(CNSNews.com) - The American Civil Liberties Union is trying to force a school district in the Missouri Ozarks to remove blocking software from school computers that restricts student access to homosexual and transgendered Web sites, but the district says it can’t comply, because to do so could expose grade-school and high-school students to pornography--in direct violation of federal law.
The ACLU of Eastern Missouri filed suit on Aug. 15 against the Camdenton R-III school district in Camdenton, Mo., demanding that the K-12 district allow students access on school computers to LGBT (lesbian-gay-bisexual-transgendered) Web sites.
Tim Hadfield, superintendent of the Camdenton district, told CNSNews.com his schools use filtering software called URL Blacklist on school computers that does block out LGBT sites, among a host of others.
The ACLU sent the district a letter in May as part of its “Don’t Filter Me” campaign, warning the school not to use the site-blocker’s sexuality filter.
“The ACLU had stated that they had contacted other districts, and I know that there are others that might have been utilizing URL Blacklist, and I think, according to them, the (other) districts had made a change,” Hadfield said.
But the district decided to hold firm against removing the filter, he added.
“We were very wary of making a change based on some of the content that would get through that filter that could be sexually explicit and then violate other laws that would jeopardize the district, too,” Hadfield said.
“There’s an act called the Children’s Internet Protection Act that we also must follow, too, and by turning one of our filters off, there was a concern from our IT department that we could have possible violations of that act, and so, we erred on the side of caution. And that was the rationale for our decision.”
The Children's Internet Protection Act (CIPA) requires that, as a condition for receiving federal funding, schools and libraries must use Internet filters and implement other measures to protect children Kindergarten-age through 12th grade from harmful online content. The measure was signed into law in 2000 and the Supreme Court upheld its constitutionality in 2003.
The Camdenton R-III District has a K-12 student population of over 4,200 students with nine school facilities on three campuses. It employs over 300 teachers and over 600 employees, according to Hadfield.
In a statement, the ACLU of Eastern Missouri said it filed suit because the Camdenton district had “ignored warnings that its Internet filtering software had been improperly configured to block access to Web content geared toward the lesbian, gay, bisexual and transgender (LGBT) communities.”
The lawsuit demands that the district must either unblock the sexuality filter or obtain other filtering software that is “content neutral” and does not “discriminate” against what school children can access.
“School districts cannot use filtering software that discriminates against Web sites based on their viewpoint,” said Joshua Block, a staff attorney with the ACLU’s LGBT Project.
The ACLU is representing Parents, Family and Friends of Lesbian and Gays (PFLAG), the Matthew Shepard Foundation, Campus Pride and DignityUSA.
According to the civil liberties group, the Supreme Court has ruled that school library computers cannot restrict access based on the viewpoint expressed.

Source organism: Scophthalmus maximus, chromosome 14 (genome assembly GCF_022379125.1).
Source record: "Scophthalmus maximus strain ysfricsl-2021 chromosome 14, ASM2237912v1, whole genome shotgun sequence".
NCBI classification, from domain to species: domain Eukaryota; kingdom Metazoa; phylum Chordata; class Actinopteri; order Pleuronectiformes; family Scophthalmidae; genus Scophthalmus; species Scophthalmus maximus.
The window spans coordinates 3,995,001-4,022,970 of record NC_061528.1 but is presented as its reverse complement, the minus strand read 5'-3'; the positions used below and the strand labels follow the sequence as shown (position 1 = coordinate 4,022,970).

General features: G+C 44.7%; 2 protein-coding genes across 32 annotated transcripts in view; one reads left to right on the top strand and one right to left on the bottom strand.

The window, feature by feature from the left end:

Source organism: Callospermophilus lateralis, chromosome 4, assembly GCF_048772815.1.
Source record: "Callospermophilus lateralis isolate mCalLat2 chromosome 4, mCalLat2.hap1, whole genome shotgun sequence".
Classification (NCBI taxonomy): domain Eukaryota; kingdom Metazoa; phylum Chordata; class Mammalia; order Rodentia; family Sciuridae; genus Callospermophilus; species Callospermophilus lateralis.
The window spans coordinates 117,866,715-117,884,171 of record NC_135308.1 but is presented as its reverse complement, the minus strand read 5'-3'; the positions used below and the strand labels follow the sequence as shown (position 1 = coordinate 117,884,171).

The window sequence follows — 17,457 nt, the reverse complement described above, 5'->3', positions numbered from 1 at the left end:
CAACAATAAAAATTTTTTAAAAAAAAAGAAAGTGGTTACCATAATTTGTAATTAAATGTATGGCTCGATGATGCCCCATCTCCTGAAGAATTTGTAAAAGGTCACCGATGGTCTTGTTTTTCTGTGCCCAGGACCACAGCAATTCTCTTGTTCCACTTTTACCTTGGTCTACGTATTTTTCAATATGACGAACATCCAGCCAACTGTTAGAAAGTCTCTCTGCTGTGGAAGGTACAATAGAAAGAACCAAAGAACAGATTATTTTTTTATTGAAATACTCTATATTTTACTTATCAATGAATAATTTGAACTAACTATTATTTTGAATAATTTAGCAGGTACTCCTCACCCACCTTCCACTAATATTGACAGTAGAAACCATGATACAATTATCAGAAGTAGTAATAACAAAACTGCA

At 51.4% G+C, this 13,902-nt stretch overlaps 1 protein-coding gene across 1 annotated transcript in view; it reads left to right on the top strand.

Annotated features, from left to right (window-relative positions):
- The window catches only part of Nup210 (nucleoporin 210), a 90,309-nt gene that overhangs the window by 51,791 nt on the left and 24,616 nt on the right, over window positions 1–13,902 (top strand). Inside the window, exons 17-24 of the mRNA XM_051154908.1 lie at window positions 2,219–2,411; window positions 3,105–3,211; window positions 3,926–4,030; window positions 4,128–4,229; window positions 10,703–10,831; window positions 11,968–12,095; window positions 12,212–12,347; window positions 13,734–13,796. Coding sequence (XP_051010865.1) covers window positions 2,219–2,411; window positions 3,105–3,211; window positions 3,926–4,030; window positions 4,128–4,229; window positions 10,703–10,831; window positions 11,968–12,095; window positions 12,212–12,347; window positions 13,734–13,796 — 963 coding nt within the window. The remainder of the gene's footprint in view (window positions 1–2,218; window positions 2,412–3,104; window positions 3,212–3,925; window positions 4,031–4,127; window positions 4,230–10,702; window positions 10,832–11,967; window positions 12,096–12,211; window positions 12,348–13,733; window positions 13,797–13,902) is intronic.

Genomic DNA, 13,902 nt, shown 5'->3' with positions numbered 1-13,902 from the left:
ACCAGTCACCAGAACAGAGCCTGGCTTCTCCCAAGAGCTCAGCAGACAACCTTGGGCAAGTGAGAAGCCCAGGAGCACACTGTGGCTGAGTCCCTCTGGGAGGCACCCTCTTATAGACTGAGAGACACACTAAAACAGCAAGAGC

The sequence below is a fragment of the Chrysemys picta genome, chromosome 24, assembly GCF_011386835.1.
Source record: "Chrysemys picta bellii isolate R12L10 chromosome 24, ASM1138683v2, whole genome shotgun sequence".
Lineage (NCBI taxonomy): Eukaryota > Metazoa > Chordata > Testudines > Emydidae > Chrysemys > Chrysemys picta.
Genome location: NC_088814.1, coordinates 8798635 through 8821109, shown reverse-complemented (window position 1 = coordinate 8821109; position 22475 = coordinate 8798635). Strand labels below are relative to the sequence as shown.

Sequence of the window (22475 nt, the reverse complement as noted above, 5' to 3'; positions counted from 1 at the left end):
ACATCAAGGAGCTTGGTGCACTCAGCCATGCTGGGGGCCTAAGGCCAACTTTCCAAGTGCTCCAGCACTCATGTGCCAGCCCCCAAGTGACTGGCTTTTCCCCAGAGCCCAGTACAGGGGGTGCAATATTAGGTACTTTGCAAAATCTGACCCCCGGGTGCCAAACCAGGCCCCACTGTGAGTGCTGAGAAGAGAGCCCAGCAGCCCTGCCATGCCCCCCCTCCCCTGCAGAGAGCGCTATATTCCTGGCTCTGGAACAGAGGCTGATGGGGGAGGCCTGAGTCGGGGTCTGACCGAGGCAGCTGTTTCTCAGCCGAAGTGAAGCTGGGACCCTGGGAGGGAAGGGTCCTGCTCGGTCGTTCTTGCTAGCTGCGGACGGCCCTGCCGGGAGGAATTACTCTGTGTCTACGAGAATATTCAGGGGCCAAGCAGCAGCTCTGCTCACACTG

“This filter was designed to block more than just adult content and is not viewpoint-neutral. There are many other filtering systems available that do not arbitrarily group websites like PFLAG in the same category as adult-oriented websites.”
But the Alliance Defense Fund (ADF), a conservative religious liberties legal group based in Scottsdale, Ariz., says the ACLU’s legal reasoning is all wet.
“School districts not only have a right, but also an obligation to protect our children from pornography, and they certainly shouldn’t cave in to the ACLU’s demands that they allow this inappropriate access,” ADF Senior Counsel David Cortman told CNSNews.com.
Cortman said ADF had sent a letter to the Camdenton district--and several other school districts that the ACLU is threatening with similar legal action--informing them that there is no legal basis for the ACLU lawsuits.
“It is also our opinion legally that the school district has a right to control the access that students have to the Internet in addition to whatever’s involved in their curriculum,” Cortman said.
“Number one--the Supreme Court has only held that there cannot be content and viewpoint restrictions when it comes to private speech; this is actually the speech of the school and is not governed by that case law,” he added.
“Moreover, all the Court said when it came to library materials is that a school couldn’t have an impermissable political motive for restricting access to books. In this case, there’s an absolutely proper motive for the school not to restrict any content or viewpoint, but it’s to restrict sexually inappropriate materials. And schools are within their legal right to do so.”
Cortman said the fact of the matter is that the ACLU lawsuit is specious because the liberal lawyers group doesn’t have the legal standing to bring a suit.
“It is our opinion that the plaintiffs in the case don’t have any legal injury, or standing to bring the lawsuit in the first place,” Cortman said. “The reason for that is the plaintiffs in the case are local groups and there is absolutely no law that supports or allows a local group to demand that its Web site is given access from the school’s Internet. So there is simply no First Amendment claim at all.”
Superintendent Hadfield, meanwhile, said school district attorneys are currently in the process of “determining what the next course of action will be.”